I used to smoke heavily for 20 years (gave it up about 9 months ago, as I realised it, while not really inhibiting my motivation, gave me an easy thing to do with my motivation) and I’ve never had an accident (most credit should go to a defensive driving course I did as a 16yo). I can honestly say that I can drive safely a couple of hours after a smoke (quite a few actual studies have shown stoned drivers to be safer, although some more recent statistical studies (ie, based on peoples blood tests after accidents) have supposedly shown that this is untrue. However, I suspect skewing based on alcohol consumption as well personally).

      Driving while extremely high is another story… I can notice an impairment if im so wasted I forget im actually driving, and end up sitting at a green light, while off in my head, thinking about something random.

      My point is, it angers me that they can claim i’m ‘impaired’ if i had a smoke 6 hours earlier, whereas I am completely sober and able to drive fine. If this was applied to people having consumed 1 beer 6 hours before, there would be an outcry – but because weed is illegal, and herefore people do not wish to admit they smoke it (despite the country I live in having a VERY high percentage of casual or past weed smokers, probably about 50%), they can get away with it ;-(

    • Ambiguity says:

      I am impressed with the length and girth of your generalization, sir.

      Keep in mind I said:

      people who “don’t do any drugs”

      not:

      people who don’t do any drugs.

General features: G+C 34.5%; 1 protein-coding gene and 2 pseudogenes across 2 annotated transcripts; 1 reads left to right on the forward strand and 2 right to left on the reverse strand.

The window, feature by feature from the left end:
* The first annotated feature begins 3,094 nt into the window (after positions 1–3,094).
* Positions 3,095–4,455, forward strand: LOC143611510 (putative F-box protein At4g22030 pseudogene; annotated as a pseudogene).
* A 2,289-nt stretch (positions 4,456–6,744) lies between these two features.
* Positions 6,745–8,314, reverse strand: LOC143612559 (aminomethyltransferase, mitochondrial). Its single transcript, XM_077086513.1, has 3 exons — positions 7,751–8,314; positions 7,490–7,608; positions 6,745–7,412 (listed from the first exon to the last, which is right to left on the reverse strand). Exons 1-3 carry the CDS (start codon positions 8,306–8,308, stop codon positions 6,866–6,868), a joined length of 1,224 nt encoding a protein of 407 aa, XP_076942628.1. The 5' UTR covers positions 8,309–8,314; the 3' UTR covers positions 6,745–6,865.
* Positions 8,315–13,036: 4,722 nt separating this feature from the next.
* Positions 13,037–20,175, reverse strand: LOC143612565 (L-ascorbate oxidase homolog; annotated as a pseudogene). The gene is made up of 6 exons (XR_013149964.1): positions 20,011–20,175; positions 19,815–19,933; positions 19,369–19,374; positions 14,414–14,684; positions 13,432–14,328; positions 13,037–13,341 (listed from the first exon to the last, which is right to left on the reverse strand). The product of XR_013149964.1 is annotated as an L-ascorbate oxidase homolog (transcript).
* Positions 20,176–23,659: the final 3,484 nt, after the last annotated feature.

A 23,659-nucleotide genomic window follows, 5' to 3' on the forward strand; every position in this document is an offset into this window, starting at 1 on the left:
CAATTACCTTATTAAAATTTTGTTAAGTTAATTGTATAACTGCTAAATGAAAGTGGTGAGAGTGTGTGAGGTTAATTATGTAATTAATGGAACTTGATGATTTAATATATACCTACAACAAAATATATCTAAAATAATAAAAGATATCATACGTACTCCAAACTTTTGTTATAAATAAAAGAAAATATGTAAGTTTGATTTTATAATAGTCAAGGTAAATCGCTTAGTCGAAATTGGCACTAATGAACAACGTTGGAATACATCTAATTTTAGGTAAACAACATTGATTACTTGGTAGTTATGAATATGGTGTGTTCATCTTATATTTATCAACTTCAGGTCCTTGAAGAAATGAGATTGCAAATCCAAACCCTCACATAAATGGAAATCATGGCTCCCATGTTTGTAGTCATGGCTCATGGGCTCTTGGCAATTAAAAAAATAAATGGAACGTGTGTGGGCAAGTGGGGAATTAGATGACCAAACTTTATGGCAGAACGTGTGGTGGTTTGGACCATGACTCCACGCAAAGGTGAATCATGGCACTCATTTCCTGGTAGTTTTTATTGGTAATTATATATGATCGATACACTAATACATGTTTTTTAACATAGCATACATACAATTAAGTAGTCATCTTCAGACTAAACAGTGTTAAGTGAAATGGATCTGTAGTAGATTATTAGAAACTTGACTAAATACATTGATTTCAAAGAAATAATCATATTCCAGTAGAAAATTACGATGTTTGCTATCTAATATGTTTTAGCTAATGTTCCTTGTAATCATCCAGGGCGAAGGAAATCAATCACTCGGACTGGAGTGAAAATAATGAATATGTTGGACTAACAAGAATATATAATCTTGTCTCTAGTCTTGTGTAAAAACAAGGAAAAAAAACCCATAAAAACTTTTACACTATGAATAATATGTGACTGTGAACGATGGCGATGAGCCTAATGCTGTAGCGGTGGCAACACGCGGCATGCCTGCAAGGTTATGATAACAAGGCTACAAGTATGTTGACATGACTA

The quotes were there on purpose. Surely you know the type — the ones who think any drug use or addiction is a “weakness” and go to great lengths to tell people who they are much “stronger.”

      I once had a friend who said he thought everyone should be addicted to something at some time. Sounded strange, but you have to admit that it’s good for teaching humility (which is the opposite of “self-importance)”.

  15. delt664 says:

    Here is how it should be :

    Driver :”Hello Officer, why have I been stopped?”

    Cop: “We are running a checkpoint for [excuse here]”

    Driver: “Sorry, I do not consent to any searches, and affirm my fourth amendment rights. Good day”

    And the driver drives off….

    Unfortunately in the real world, theres a real chance that will get you shot.

  16. Anonymous says:

    So no one has a problem with police lying to the public? Am I the only one who feels cops shouldn’t lie to the public to convince them that they have powers that they don’t actually have?

  17. Mitch says:

    It would be amusing if some “English only” yahoos agitated to get the Spanish part of the sign removed and ended up helping non-English speakers avoid the trap.